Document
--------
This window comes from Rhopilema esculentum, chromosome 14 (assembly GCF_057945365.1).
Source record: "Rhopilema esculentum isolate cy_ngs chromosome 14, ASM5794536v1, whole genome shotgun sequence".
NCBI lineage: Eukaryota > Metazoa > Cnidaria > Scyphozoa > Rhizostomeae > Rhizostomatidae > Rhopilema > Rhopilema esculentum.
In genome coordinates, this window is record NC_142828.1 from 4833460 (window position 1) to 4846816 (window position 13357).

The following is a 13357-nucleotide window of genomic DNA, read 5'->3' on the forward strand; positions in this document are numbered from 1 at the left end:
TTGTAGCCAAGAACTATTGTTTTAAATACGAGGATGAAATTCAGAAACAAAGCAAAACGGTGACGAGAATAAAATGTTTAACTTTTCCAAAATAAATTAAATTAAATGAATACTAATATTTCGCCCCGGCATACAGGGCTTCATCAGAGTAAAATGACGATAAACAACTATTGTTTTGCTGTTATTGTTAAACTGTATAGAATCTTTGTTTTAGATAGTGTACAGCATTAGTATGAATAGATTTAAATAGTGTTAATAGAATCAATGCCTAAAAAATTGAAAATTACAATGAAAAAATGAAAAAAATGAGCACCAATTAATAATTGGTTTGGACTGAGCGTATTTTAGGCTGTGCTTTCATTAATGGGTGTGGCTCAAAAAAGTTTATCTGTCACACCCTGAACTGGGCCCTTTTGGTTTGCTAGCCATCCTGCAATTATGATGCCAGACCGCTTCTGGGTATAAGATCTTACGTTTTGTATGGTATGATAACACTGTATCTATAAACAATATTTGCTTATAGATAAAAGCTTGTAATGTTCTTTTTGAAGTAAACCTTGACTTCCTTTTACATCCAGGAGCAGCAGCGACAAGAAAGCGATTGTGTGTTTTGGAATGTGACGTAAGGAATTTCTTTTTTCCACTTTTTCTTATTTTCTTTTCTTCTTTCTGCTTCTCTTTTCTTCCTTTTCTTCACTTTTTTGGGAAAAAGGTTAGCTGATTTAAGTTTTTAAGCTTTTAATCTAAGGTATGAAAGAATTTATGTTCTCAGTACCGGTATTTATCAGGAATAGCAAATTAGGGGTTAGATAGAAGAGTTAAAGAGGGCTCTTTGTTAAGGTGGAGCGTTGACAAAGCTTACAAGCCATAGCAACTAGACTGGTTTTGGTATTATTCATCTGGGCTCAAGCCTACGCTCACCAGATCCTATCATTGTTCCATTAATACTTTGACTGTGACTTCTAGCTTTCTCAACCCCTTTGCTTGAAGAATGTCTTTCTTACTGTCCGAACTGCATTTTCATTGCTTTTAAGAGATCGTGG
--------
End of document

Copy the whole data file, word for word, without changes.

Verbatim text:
This window comes from Rhopilema esculentum, chromosome 14 (assembly GCF_057945365.1).
Source record: "Rhopilema esculentum isolate cy_ngs chromosome 14, ASM5794536v1, whole genome shotgun sequence".
NCBI lineage: Eukaryota > Metazoa > Cnidaria > Scyphozoa > Rhizostomeae > Rhizostomatidae > Rhopilema > Rhopilema esculentum.
In genome coordinates, this window is record NC_142828.1 from 4833460 (window position 1) to 4846816 (window position 13357).

The following is a 13357-nucleotide window of genomic DNA, read 5'->3' on the forward strand; positions in this document are numbered from 1 at the left end:
TTGTAGCCAAGAACTATTGTTTTAAATACGAGGATGAAATTCAGAAACAAAGCAAAACGGTGACGAGAATAAAATGTTTAACTTTTCCAAAATAAATTAAATTAAATGAATACTAATATTTCGCCCCGGCATACAGGGCTTCATCAGAGTAAAATGACGATAAACAACTATTGTTTTGCTGTTATTGTTAAACTGTATAGAATCTTTGTTTTAGATAGTGTACAGCATTAGTATGAATAGATTTAAATAGTGTTAATAGAATCAATGCCTAAAAAATTGAAAATTACAATGAAAAAATGAAAAAAATGAGCACCAATTAATAATTGGTTTGGACTGAGCGTATTTTAGGCTGTGCTTTCATTAATGGGTGTGGCTCAAAAAAGTTTATCTGTCACACCCTGAACTGGGCCCTTTTGGTTTGCTAGCCATCCTGCAATTATGATGCCAGACCGCTTCTGGGTATAAGATCTTACGTTTTGTATGGTATGATAACACTGTATCTATAAACAATATTTGCTTATAGATAAAAGCTTGTAATGTTCTTTTTGAAGTAAACCTTGACTTCCTTTTACATCCAGGAGCAGCAGCGACAAGAAAGCGATTGTGTGTTTTGGAATGTGACGTAAGGAATTTCTTTTTTCCACTTTTTCTTATTTTCTTTTCTTCTTTCTGCTTCTCTTTTCTTCCTTTTCTTCACTTTTTTGGGAAAAAGGTTAGCTGATTTAAGTTTTTAAGCTTTTAATCTAAGGTATGAAAGAATTTATGTTCTCAGTACCGGTATTTATCAGGAATAGCAAATTAGGGGTTAGATAGAAGAGTTAAAGAGGGCTCTTTGTTAAGGTGGAGCGTTGACAAAGCTTACAAGCCATAGCAACTAGACTGGTTTTGGTATTATTCATCTGGGCTCAAGCCTACGCTCACCAGATCCTATCATTGTTCCATTAATACTTTGACTGTGACTTCTAGCTTTCTCAACCCCTTTGCTTGAAGAATGTCTTTCTTACTGTCCGAACTGCATTTTCATTGCTTTTAAGAGATCGTGG